Promotion of Nutrition-Sensitive Potato Value Chains in East Africa
Project title: Promotion of Nutrition-Sensitive Potato Value Chains in East Africa Commissioned by: German Federal Ministry for Economic Cooperation and Development Country: Global; Kenya, Uganda Overall term: 2016 to 2022
In Kenya and Uganda, about a quarter of the population are considered to be undernourished and more than 30 per cent live on less than USD 1.25 a day. The agricultural sector is very important in the two countries. It provides employment and income opportunities for more than 70 per cent of the population.
Potatoes are the second most important food crop in Kenya after maize, and are a major source of income for roughly 800,000 farmers. The potato is also an important staple food in Uganda. With high yields and up to three harvests per year, the potato (Solanum tuberosum) is ideal for increasing the incomes of smallholder producers in the long-term. As a source of carbohydrates, protein, vitamins and minerals, it serves the demand for food on the one hand, while contributing to food security on the other.
The nutrition-sensitive promotion of potato value chains offers greater potential in selected regions of Kenya and Uganda.
The global programme – Promotion of Nutrition-Sensitive Potato Value Chains in East Africa – works in selected regions of Kenya and Uganda. The programme coordinates with the local ministries and builds on bilateral programmes of German development cooperation. This allows the results achieved to reinforce each other and the approaches to be integrated into the local structures on a sustainable basis.
As part of the One World – No Hunger Initiative, the global programme will raise the productivity of smallholder farms and improve the quality of their potatoes. Higher yields and income are ensured in the long-term by promoting innovative and adapted cultivation and production methods, and by strengthening entrepreneurial skills.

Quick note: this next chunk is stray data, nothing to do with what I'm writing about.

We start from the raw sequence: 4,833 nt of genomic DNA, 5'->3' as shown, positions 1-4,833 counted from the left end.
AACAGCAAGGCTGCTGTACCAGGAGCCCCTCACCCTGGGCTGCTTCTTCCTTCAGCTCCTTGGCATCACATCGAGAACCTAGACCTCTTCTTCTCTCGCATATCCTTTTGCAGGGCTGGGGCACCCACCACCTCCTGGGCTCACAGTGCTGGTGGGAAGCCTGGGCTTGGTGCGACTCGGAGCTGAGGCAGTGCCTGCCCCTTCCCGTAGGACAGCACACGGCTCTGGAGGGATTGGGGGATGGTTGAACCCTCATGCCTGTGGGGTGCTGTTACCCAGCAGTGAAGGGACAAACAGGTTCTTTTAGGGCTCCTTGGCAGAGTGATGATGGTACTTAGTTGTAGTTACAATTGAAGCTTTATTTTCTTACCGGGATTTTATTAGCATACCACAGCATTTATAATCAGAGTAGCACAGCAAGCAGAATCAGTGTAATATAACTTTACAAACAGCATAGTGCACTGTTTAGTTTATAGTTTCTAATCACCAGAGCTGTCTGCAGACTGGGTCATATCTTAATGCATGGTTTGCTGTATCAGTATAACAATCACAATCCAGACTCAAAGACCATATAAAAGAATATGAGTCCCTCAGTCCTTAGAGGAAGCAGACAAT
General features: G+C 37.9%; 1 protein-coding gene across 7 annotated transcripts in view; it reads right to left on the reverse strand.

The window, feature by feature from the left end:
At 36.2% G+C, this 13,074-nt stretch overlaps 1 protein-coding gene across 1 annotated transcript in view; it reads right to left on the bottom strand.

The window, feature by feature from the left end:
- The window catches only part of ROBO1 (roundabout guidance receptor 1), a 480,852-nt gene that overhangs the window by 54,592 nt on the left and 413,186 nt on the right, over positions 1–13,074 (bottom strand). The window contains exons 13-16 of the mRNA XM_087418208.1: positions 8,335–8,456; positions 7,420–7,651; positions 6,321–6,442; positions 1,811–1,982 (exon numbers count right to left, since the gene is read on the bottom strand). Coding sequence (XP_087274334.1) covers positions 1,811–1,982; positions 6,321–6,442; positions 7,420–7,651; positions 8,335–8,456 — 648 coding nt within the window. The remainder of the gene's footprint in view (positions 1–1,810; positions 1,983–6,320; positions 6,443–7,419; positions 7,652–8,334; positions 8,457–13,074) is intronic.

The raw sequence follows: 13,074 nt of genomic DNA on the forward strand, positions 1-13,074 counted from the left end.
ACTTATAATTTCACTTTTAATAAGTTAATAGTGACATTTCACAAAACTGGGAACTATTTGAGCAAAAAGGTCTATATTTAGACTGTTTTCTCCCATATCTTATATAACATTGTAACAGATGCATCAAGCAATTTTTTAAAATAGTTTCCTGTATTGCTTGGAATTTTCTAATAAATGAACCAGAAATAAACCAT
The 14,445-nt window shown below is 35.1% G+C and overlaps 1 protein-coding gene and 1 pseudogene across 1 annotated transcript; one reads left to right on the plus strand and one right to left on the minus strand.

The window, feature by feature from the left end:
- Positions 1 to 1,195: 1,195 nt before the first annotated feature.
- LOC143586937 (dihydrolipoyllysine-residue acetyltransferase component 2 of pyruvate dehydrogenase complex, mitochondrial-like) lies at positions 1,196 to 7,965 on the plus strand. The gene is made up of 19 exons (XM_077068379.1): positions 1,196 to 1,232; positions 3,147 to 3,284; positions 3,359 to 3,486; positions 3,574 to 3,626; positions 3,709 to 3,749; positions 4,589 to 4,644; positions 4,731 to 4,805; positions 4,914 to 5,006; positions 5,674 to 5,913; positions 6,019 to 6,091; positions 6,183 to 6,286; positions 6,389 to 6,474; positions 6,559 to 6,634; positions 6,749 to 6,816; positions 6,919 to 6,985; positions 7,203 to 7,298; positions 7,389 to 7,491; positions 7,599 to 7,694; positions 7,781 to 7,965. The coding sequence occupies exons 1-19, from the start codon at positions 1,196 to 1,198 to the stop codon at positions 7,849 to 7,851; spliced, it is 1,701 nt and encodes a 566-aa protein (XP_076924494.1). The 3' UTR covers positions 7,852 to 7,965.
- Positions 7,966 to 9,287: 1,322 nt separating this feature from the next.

In order to improve the nutritional status of malnourished people, family members learn all about a balanced and healthy family diet, food preparation and storage, and basic hygiene in practical courses.
In an attempt to mainstream innovative knowledge in the long term and to give the sector a boost, the programme promotes the exchange of expertise between producers, processors, science, the private sector and politics at national level.
Agricultural advisors trained by the programme and by the staff of the Kenya Agricultural and Livestock Research Organisation (KALRO) have already successfully trained 1,780 farmers in 94 farming schools during the first two cultivation periods. The trained farmers are now in a position to apply the knowledge they have gained. Initial measurements on the farming school demonstration plots have already achieved average increases in productivity of 5.3 tonnes per hectare (increase of 66.25 per cent).
In collaboration with the International Potato Center (CIP), 12 innovation farmshave been established, which serve as learning centres for farmers, especially for learning about improved crop rotation, control of nematode infestation and bacterial wilting, as well as biodiversity.
Furthermore, training sessions for 60 nutritionists from the ministry of health have been successfully carried out at district level. The trained nutritionists have been able to give further training to a total of 280 Community Health Volunteers (CHVs) so far at village level. Around once a month they train around 5,700 people on topics such as cooking, food storage and hygiene.
Finally, in collaboration with the National Potato Council of Kenya (NPCK), the programme supports the implementation of the National Potato Strategy (2016–2020), which was adopted in 2016. This has already been adapted for the project areas.